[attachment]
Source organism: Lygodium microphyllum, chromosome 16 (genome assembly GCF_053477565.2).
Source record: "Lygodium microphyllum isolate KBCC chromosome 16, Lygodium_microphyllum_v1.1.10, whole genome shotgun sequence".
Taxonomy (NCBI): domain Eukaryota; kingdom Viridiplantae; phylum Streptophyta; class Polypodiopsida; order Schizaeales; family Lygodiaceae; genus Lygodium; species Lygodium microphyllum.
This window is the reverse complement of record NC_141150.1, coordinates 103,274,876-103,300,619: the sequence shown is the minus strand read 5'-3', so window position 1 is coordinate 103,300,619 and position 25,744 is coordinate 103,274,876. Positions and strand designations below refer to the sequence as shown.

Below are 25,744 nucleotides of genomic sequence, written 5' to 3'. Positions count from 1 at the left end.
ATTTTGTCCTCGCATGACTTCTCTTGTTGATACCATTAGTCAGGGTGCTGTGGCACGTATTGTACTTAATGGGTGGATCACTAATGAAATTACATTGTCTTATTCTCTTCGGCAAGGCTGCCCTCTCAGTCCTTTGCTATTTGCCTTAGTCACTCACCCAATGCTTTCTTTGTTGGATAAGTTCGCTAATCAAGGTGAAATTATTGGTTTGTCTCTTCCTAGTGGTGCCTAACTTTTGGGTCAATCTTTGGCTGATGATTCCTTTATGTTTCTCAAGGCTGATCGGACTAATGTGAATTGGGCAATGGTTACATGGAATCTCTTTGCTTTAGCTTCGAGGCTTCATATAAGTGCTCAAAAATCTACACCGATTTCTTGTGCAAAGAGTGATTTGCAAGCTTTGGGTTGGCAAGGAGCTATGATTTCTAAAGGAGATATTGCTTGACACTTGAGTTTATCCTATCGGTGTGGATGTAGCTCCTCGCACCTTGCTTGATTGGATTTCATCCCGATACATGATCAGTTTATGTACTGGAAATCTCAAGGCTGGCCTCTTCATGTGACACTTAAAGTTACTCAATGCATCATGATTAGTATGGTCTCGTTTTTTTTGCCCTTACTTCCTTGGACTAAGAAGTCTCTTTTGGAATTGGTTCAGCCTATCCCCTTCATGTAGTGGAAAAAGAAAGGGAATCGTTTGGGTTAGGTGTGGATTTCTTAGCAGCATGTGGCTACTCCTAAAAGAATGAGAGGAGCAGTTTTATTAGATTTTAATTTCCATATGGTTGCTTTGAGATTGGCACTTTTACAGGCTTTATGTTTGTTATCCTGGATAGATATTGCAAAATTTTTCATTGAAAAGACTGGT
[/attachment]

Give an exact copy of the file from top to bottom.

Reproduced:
Source organism: Lygodium microphyllum, chromosome 16 (genome assembly GCF_053477565.2).
Source record: "Lygodium microphyllum isolate KBCC chromosome 16, Lygodium_microphyllum_v1.1.10, whole genome shotgun sequence".
Taxonomy (NCBI): domain Eukaryota; kingdom Viridiplantae; phylum Streptophyta; class Polypodiopsida; order Schizaeales; family Lygodiaceae; genus Lygodium; species Lygodium microphyllum.
This window is the reverse complement of record NC_141150.1, coordinates 103,274,876-103,300,619: the sequence shown is the minus strand read 5'-3', so window position 1 is coordinate 103,300,619 and position 25,744 is coordinate 103,274,876. Positions and strand designations below refer to the sequence as shown.

Below are 25,744 nucleotides of genomic sequence, written 5' to 3'. Positions count from 1 at the left end.
ATTTTGTCCTCGCATGACTTCTCTTGTTGATACCATTAGTCAGGGTGCTGTGGCACGTATTGTACTTAATGGGTGGATCACTAATGAAATTACATTGTCTTATTCTCTTCGGCAAGGCTGCCCTCTCAGTCCTTTGCTATTTGCCTTAGTCACTCACCCAATGCTTTCTTTGTTGGATAAGTTCGCTAATCAAGGTGAAATTATTGGTTTGTCTCTTCCTAGTGGTGCCTAACTTTTGGGTCAATCTTTGGCTGATGATTCCTTTATGTTTCTCAAGGCTGATCGGACTAATGTGAATTGGGCAATGGTTACATGGAATCTCTTTGCTTTAGCTTCGAGGCTTCATATAAGTGCTCAAAAATCTACACCGATTTCTTGTGCAAAGAGTGATTTGCAAGCTTTGGGTTGGCAAGGAGCTATGATTTCTAAAGGAGATATTGCTTGACACTTGAGTTTATCCTATCGGTGTGGATGTAGCTCCTCGCACCTTGCTTGATTGGATTTCATCCCGATACATGATCAGTTTATGTACTGGAAATCTCAAGGCTGGCCTCTTCATGTGACACTTAAAGTTACTCAATGCATCATGATTAGTATGGTCTCGTTTTTTTTGCCCTTACTTCCTTGGACTAAGAAGTCTCTTTTGGAATTGGTTCAGCCTATCCCCTTCATGTAGTGGAAAAAGAAAGGGAATCGTTTGGGTTAGGTGTGGATTTCTTAGCAGCATGTGGCTACTCCTAAAAGAATGAGAGGAGCAGTTTTATTAGATTTTAATTTCCATATGGTTGCTTTGAGATTGGCACTTTTACAGGCTTTATGTTTGTTATCCTGGATAGATATTGCAAAATTTTTCATTGAAAAGACTGGT